I’m not a music critic. I’m not a music journalist. I don’t know the technical terms for most things involved with music. I know genres – but only sort of. I’ve been called a music elitist (though not to my face). I may not know much about music, but I know what I like. And I tend to like, for whatever reason, cover songs.

I’m not talking about the cover songs you hear at the bar, where the band was booked specifically for their ability to entertain the crowd with their endless, poorly tuned renditions of Cheap Trick’s “Want You to Want Me,” Van Morrison’s “Brown Eyed Girl,” and Tommy Tutone’s “867-5309/Jenny” while legions of drunk college girls spill their Malibu Bay Breezes as they jump up and squeal Omigod-I-LOVE-THIS-SONG.

No sir, I’m talking about cover songs done by professionals. I’m talking about big(ish) name bands taking on well known songs and making them new. I’m talking about experienced, talented musicians who know what the hell they’re doing – and they’re doing it right.

I don’t know what exactly inspired me to talk about cover songs today, but that’s not important. What is important is that I love lists. So here’s a list of my favorite cover songs (links to videos included, where available).

Top Ten Best Cover Songs
(in Rachel’s Totally Uneducated Opinion)

10. Mindi Smith, “Jolene” (orig. Dolly Parton)
Parton’s original was a bit more uptempo, so Smith’s slowed-down version offers a chance to really get inside the story of Jolene, the beautiful flame-haired woman threatening the narrator’s chance at love. Smith stays true to Parton’s country roots, but she lends a slightly eerie and ominous atmosphere to the song, allowing the mood to build to the final, urgent appeal at the end.

9. Dinosaur Jr., “Show Me the Way” (orig. Peter Frampton)
Frampton, king of the frizz, the satin suit, the catchy-pop-rock tune. Ahh, yes. What could be better than young Frampton’s sweet voice crooning about wanting me (yes, me!) to show him the way? Well, I’ll tell you what: J. Mascis’ amped up, slurry-voiced version, released on the album You’re Living All Over Me. My first introduction to Dinosaur Jr., this cover showed me how powerful a bad voice can be, especially when paired with a killer guitar.

8. Ben Folds, “In Between Days” (orig. The Cure)
In my book, it’s awfully difficult to do The Cure better than The Cure. Robert Smith’s quirky voice, paired with that weird, creepy faraway look he puts on for videos, are half of what make The Cure an amazing band (the other half is the makeup. Just kidding. No, really.). But Ben Folds – an incredibly talented musician – has taken on one of the most iconic Cure songs and reinterpreted it solely for the piano. It’s beautiful, just as poppy and longing as the original, and Folds’ voice – that patented almost-falsetto – does the song every justice in the world.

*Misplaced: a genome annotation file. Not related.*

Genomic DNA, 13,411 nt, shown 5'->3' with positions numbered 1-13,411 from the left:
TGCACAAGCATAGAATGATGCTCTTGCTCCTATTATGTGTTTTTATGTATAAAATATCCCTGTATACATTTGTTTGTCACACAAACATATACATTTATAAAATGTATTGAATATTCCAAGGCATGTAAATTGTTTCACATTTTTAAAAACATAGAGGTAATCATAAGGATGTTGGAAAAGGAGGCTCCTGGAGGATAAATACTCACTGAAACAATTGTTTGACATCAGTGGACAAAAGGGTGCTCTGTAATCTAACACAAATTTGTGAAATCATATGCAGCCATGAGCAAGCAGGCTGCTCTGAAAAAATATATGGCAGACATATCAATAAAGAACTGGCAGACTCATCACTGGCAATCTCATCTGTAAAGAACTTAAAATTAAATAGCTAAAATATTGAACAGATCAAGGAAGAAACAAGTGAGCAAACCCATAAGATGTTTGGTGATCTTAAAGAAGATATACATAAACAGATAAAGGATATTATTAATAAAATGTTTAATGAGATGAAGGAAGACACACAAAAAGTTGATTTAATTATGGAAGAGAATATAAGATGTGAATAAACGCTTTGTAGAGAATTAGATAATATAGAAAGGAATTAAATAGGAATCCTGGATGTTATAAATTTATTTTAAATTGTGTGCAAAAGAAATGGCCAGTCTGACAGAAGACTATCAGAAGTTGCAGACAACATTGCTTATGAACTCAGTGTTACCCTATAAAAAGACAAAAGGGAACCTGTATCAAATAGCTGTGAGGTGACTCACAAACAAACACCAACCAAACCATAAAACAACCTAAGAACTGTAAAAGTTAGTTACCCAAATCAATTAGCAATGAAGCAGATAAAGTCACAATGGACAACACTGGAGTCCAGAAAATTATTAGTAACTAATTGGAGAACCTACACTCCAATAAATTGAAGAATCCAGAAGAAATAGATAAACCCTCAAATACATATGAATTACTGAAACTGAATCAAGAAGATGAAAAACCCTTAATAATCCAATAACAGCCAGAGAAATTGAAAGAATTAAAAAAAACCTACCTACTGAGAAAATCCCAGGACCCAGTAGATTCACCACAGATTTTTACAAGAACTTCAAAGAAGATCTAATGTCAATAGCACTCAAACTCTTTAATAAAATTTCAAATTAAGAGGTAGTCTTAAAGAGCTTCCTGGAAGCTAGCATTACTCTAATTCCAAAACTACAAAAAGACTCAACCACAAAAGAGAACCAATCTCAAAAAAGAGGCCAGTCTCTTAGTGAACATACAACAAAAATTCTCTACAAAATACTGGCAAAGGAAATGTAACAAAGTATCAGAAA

7. Automatic Baby, “One” (orig. U2)
It’s no secret that U2 is amazing and talented, and their song “One” is – in my opinion – one of the most beautiful songs ever written. Adding Michael Stipe (with a backing band of members of both U2 and R.E.M.) to the song? Brilliant. Just brilliant. Michael Stipe makes just about everything better.

6. CAKE, “Perhaps, Perhaps, Perhaps” (orig. Doris Day)
I’ll cop to not knowing anything about the Doris Day version of this song – Day has a lovely voice, but CAKE is actually one of my favorite bands, and John McCrea has such a weird, lounge-y voice. I also really love the trumpets in the CAKE version. The more obvious choice for a CAKE cover song would have been, of course, “I Will Survive” – but I actually think this song is more inventive and better suited to their sound.

5. Otis Redding, “(I Can’t Get No) Satisfaction” (orig. Rolling Stones)
James Brown may be the Godfather of Soul, but Otis Redding is still part of the family. One of the most talented soul musicians, Redding’s voice, energy and urgency all lend this Stones song an intensity that the original was lacking. I think perhaps Jagger was a bit too distracted by his desire to look sexy; he doesn’t throw himself into the music the way Redding did. Redding threw himself entirely into songs, his whole body vibrating with the rhythm in a way that was so un-self-conscious. There’s nothing sexier than that. Thank God for Otis Redding – that man could sure sing. (And props to my dad for making me listening the Oldies station growing up; it’s still programmed in my car radio now.)

4. Johnny Cash, “Hurt” (orig. Nine Inch Nails)